Utah's principal cities: Logan

Utah's principal cities are all built on terraces, or "benches" of prehistoric Lake Bonneville, a vast body of water that once covered most of western Utah and extended into Idaho and Nevada. Deltas deposited by rivers flowing into this gigantic lake were carved into relatively flat shelves by the action of shore waves. The larger lake cut an outlet through the mountains at its northern end and drained out through the Snake River country about 25,000 years ago, this sudden recession of the waters exposing the highest of the benches. After Snake drainage ceased, successive periods of recession left other old terraces standing high and dry above the bed of Great Salt Lake, which is a remnant of the ancient water body.

LOGAN, on the east side of fertile Cache (pronounced Cash) Valley, for which it is the trading center, between two ranges of the Wasatch Mountains, is built on the lowland and terraces of a north-reaching arm of prehistoric Lake Bonneville. It lies to the north of the Logan River, near the point where that stream issues from Logan Canyon in the nearby range to the east, and is 20 miles south of the Idaho line.

Visible for miles from any approach in the valley, the Mormon Temple, with its twin gray towers, stands on an eastern terrace overlooking the tree-grown city. The square gray belfry of the Mormon Tabernacle rises above the trees in the downtown area; and to the northeast, on a mountainside campus, is the bell tower of the main building of Utah State Agricultural College. Westward and northward from the city are irrigated fields of sugar beets, peas, and grain, laid out like checker squares, and the western range of the Wasatch in the background. Logan Peak, almost due east of the city, rises to an altitude of 9,713 feet. The mountains on both sides of Cache Valley are tinted with the new green of foliage in spring, while snow is still on the high peaks. In autumn the maples on the foothills turn crimson, and, after the first touch of frost, the aspen groves make bright splashes of yellow against the green firs of the higher mountains.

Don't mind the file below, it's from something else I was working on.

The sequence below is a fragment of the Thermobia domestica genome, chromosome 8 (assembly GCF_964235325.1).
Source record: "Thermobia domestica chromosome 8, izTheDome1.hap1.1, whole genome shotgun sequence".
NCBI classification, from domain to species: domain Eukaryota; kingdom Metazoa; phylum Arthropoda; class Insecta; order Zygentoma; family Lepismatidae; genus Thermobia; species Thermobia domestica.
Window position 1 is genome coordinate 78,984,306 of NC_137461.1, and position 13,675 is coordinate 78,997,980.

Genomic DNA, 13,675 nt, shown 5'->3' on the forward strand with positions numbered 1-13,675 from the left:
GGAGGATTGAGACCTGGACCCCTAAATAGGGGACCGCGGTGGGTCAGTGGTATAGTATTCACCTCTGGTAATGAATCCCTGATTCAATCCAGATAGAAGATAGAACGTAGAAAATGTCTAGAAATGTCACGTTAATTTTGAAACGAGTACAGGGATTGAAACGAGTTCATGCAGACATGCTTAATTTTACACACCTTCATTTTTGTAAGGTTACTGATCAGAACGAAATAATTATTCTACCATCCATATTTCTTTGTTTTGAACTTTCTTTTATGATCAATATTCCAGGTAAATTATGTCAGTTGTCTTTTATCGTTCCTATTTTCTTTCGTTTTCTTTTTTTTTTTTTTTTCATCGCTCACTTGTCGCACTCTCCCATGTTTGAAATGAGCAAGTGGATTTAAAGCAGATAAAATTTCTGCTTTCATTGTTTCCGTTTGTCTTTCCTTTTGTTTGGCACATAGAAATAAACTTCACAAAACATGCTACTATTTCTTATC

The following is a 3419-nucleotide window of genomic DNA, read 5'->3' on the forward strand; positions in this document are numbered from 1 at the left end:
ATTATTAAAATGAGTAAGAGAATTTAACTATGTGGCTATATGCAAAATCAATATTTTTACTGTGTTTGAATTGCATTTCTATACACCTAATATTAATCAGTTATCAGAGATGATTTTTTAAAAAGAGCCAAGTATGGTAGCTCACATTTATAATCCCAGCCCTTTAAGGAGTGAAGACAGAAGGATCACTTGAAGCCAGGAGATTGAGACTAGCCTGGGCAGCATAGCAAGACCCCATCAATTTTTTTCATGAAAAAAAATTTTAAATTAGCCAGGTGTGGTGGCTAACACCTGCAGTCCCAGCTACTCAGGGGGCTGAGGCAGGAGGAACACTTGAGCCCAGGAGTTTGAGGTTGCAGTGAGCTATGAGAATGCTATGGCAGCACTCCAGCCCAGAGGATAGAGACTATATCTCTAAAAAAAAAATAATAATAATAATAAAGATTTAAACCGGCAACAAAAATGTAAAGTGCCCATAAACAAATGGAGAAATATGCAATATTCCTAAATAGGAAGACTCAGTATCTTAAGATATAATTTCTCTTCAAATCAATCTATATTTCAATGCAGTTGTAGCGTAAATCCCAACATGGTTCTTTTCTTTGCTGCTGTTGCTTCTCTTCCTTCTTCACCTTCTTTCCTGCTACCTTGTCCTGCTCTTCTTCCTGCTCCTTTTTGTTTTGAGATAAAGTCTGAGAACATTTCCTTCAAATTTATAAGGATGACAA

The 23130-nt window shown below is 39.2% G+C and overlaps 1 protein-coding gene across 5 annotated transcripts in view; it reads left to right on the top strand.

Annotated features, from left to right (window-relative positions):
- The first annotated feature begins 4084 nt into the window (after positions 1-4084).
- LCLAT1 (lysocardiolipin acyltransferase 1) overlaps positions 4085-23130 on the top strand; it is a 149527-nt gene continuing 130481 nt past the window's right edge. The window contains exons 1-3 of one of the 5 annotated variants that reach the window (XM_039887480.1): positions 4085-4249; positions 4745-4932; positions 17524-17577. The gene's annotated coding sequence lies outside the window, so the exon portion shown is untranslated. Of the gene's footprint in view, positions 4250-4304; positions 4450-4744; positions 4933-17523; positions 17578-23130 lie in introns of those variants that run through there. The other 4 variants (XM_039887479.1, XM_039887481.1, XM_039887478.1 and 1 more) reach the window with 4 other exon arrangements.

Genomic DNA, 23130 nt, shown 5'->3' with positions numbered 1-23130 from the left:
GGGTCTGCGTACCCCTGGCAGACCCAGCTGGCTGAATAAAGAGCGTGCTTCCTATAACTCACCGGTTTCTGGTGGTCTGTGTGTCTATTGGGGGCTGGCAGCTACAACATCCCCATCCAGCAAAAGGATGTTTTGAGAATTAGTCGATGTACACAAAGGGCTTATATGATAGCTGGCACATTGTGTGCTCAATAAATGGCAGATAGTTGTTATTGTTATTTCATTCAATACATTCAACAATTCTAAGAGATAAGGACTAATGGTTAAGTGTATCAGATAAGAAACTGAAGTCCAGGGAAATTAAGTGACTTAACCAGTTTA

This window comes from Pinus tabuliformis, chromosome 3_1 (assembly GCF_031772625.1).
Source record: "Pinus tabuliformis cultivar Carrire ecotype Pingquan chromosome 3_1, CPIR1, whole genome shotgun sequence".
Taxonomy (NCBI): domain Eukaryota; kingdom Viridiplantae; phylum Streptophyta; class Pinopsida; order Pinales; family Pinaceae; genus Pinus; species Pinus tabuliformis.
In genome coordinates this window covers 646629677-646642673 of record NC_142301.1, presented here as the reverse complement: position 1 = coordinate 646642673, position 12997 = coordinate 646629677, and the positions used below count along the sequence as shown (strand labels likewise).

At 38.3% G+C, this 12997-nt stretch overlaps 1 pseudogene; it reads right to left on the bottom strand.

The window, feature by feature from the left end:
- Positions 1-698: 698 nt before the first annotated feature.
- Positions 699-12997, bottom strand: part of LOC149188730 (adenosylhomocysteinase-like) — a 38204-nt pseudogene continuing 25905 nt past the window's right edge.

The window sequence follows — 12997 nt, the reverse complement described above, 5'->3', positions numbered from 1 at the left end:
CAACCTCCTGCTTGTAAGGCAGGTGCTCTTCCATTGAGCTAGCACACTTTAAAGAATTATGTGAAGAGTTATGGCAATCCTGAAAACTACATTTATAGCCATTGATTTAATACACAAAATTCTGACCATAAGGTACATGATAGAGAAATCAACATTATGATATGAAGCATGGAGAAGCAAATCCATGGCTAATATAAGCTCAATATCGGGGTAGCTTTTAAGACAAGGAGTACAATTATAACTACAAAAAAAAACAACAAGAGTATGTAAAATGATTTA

The city is a pleasant residential community, its streets lined with trees. Lawns are numerous, and are kept green in summer by frequent watering. Nearly every home has a vegetable and flower garden in back, and many residents of the city have prosperous farms in Cache Valley, a few miles out of town. The people are mostly of English or Scandinavian extraction. Few of their native customs survive. A few Japanese live in the vicinity and work farms in the valley. Olive-green uniforms of U. S. forest rangers are not uncommon on Logan streets, for the city is headquarters of the Cache National Forest. The Cache County Fair, held in September, is typical of all county fairs. It includes prize animals, handicrafts, produce, and industrial displays. A carnival with the usual devices is always present. Farmers gather before the displays and argue about crops and cattle. Their wives gossip by the needlework and canning exhibits and children trudge wearily at their sides. The business district, large for a city of its size, is restricted to Main and First West Streets. Logan's industries--a sugar beet factory, pea canneries, textile mills, candy factories, milk condenseries, and others--are for the most part in the western and southern part of the city, convenient to the railroad.

The first white men to visit the region, in 1824, were American beaver trappers, who cached or hid their furs in present Cache Valley (see Tour la). Because there were numerous bison and other game in "Willow Valley," as the trappers called it, they used the area as winter quarters.

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